Thursday, April 30, 2009

Design Intent with History Free Modeling (another example)

As I have mentioned many times, combining parametric modeling capabilities with history free modeling to capture design intent is nothing new, as some CAD companies would indicate. There is certainly always room for improvement in how it is presented to the user, but the basic technology is fairly mature and robust. The term “parametric modeling” usually refers to capabilities in a CAD system that will allow users to get 3D geometry to behave as intended based on the design requirements, and this is typically done by capturing the steps (sketches, features, parameters) of the modeling process, i.e. the history tree. Many people understand the term “history-free” (or “direct” or “explicit”) then to imply that the capture of design intent is not possible. As this example will show, it is certainly possible and also can be easy to do.
In this example I am using PTC CoCreate Modeling to add intelligence to a non-intelligent assembly of a V8 crank assembly. You have probably seen examples like this many times, but I bet you have not seen one without a history tree.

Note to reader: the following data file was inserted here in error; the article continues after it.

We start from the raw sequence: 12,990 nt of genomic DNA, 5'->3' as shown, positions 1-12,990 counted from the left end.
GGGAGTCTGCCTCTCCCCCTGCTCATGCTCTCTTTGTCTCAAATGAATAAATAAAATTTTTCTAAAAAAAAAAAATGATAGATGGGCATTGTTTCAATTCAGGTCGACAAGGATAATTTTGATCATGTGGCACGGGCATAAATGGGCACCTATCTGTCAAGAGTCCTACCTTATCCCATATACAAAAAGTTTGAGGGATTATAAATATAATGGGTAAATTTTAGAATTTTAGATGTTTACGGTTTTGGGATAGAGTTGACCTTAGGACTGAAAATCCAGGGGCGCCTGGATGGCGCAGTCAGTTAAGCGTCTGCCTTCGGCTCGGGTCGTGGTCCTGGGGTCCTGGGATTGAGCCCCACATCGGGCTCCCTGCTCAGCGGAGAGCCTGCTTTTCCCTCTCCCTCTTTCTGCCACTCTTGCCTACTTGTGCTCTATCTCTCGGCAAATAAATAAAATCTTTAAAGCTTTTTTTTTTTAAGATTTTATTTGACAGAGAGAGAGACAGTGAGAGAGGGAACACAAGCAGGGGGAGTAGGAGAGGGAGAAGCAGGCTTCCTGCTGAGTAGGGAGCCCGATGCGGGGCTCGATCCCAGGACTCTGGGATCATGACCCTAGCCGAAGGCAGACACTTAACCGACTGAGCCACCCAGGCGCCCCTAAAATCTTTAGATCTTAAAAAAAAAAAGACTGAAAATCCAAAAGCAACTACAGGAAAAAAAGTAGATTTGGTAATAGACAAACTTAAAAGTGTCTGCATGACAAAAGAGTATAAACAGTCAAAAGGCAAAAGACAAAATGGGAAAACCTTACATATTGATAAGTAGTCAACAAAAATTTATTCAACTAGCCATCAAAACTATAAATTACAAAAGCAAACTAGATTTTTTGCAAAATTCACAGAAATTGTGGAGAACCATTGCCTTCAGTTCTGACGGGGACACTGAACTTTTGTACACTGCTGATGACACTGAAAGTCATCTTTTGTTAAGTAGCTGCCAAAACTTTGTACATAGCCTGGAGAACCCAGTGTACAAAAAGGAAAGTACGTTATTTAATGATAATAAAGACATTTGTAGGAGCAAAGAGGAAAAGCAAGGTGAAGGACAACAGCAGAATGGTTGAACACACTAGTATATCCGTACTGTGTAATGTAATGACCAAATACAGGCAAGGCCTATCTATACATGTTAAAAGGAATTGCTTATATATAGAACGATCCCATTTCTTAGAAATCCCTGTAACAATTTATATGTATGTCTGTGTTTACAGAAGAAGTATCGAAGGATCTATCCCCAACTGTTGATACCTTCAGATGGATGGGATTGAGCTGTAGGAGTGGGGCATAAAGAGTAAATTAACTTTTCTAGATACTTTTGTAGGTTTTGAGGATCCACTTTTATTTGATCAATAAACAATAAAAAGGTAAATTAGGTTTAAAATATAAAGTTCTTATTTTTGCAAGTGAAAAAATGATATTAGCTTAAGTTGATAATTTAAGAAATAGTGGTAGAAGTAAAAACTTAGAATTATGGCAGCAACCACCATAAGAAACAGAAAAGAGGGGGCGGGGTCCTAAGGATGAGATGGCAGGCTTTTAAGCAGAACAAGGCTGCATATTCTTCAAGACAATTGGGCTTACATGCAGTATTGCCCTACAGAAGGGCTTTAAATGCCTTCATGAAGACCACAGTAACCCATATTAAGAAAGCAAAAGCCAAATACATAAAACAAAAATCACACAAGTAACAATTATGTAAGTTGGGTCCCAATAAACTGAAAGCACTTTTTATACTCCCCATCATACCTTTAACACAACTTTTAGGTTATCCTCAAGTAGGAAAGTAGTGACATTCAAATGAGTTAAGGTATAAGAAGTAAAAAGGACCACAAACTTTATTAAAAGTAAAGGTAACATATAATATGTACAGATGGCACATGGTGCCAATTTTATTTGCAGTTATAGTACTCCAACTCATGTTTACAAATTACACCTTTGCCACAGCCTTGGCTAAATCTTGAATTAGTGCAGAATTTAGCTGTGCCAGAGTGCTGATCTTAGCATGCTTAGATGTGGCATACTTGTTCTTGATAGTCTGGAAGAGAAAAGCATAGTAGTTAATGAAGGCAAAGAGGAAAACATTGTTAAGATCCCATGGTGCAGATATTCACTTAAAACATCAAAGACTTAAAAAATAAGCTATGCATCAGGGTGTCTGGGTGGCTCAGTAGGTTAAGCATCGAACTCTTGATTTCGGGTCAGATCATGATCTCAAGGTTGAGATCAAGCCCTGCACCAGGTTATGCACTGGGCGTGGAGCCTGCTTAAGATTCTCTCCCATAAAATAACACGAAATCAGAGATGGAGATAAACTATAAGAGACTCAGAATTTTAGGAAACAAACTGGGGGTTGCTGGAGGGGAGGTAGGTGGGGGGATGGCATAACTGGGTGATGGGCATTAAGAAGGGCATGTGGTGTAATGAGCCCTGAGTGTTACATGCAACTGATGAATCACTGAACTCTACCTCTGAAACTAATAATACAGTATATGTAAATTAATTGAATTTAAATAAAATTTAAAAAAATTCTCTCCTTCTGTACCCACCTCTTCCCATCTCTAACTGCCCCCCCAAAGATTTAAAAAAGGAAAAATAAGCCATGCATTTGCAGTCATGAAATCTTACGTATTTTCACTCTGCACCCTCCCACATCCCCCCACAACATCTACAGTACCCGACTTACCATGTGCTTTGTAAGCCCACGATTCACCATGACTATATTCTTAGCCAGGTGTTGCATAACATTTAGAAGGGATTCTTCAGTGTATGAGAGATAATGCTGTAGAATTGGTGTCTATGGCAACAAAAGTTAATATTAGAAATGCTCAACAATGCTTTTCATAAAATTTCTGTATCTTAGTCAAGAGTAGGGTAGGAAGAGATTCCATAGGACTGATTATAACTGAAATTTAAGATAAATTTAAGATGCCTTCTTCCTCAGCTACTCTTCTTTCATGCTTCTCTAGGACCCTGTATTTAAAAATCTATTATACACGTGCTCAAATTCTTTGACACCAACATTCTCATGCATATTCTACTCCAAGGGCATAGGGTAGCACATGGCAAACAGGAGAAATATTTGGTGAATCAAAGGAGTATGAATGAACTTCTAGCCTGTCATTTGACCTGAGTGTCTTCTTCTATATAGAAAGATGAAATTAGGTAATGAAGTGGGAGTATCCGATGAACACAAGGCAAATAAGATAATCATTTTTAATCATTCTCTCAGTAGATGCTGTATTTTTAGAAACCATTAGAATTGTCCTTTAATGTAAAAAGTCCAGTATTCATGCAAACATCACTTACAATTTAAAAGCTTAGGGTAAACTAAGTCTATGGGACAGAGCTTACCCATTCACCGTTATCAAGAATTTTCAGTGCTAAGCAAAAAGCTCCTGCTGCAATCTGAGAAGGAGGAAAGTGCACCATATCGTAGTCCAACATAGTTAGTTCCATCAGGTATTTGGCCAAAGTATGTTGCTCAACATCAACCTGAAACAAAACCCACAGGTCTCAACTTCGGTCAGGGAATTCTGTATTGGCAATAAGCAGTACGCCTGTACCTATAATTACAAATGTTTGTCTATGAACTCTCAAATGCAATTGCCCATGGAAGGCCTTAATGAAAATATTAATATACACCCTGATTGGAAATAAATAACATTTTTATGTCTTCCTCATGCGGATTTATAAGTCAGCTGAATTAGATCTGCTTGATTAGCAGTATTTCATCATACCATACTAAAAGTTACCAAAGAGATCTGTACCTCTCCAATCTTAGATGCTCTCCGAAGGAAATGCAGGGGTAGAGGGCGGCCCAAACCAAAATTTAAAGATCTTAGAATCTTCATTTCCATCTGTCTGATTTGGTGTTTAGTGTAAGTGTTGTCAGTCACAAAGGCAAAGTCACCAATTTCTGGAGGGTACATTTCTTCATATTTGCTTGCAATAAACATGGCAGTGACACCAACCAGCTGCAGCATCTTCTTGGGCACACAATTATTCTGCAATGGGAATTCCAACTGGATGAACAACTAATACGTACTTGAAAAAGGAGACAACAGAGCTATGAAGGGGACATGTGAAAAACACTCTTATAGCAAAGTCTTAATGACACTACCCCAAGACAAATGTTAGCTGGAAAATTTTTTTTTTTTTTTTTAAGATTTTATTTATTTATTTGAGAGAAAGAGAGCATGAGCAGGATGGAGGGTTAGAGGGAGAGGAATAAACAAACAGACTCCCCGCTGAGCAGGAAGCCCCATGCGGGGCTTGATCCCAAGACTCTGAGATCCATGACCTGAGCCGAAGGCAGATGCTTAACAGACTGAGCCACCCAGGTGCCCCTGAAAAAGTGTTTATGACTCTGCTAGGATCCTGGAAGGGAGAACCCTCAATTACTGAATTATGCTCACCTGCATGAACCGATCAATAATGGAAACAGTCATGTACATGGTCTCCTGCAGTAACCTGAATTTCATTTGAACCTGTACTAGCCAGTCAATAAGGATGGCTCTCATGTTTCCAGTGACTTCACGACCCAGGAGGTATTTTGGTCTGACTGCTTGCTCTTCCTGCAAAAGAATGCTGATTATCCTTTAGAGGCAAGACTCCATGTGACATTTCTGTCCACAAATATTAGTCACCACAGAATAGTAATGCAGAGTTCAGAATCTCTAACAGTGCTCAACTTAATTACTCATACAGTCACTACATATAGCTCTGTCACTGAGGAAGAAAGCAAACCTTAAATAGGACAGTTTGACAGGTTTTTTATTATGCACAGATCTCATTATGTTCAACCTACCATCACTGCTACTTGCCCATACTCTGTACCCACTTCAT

In this case much of the geometry comes from a different CAD system through the STEP format. As you will see in the demo video, I add relationships (parameters/constraints) to control the assembly; how the parts relate to each other. I also add relationships to control the geometry of the crankshaft and other parts based on the stroke of the engine. It’s been a fun example as my son and I have recently finished building the engine for the Camero that we are restoring. In our case we took the stock 350 engine and stroked it to a 383. This is done by putting a 400 crank into a 350 block. When you do this, you have to use shorter rods and/or different pistons to accommodate the longer stroke. In this example I change the length of the rod based on the stroke.

As you may have noticed the change to the rod is somewhat simple from a geometry point-of-view. No topology change is required, only repositioning of some faces and stretching of others. The changes to the crank, on the other hand, are a bit more complex. There is still no topology changes required, but there are several tangencies, coincidences and blends/rounds that have to be maintained.
Direct history-free modeling systems may provide the capability to add (or assume) design intent within your models and assemblies, but that does not mean that the geometry kernel will have the power to solve the geometric problems driven through the parameters. In this case CoCreate Modeling was able to perform the required changes to the crankshaft and rod even though they were imported models with no history-tree.
If interested to learn more about direct history-free modeling, my team and I will be at PTC/User in Orlando in June. We will be presenting many topics related to history-free design, and also providing some free user training on CoCreate Modeling. Check it out at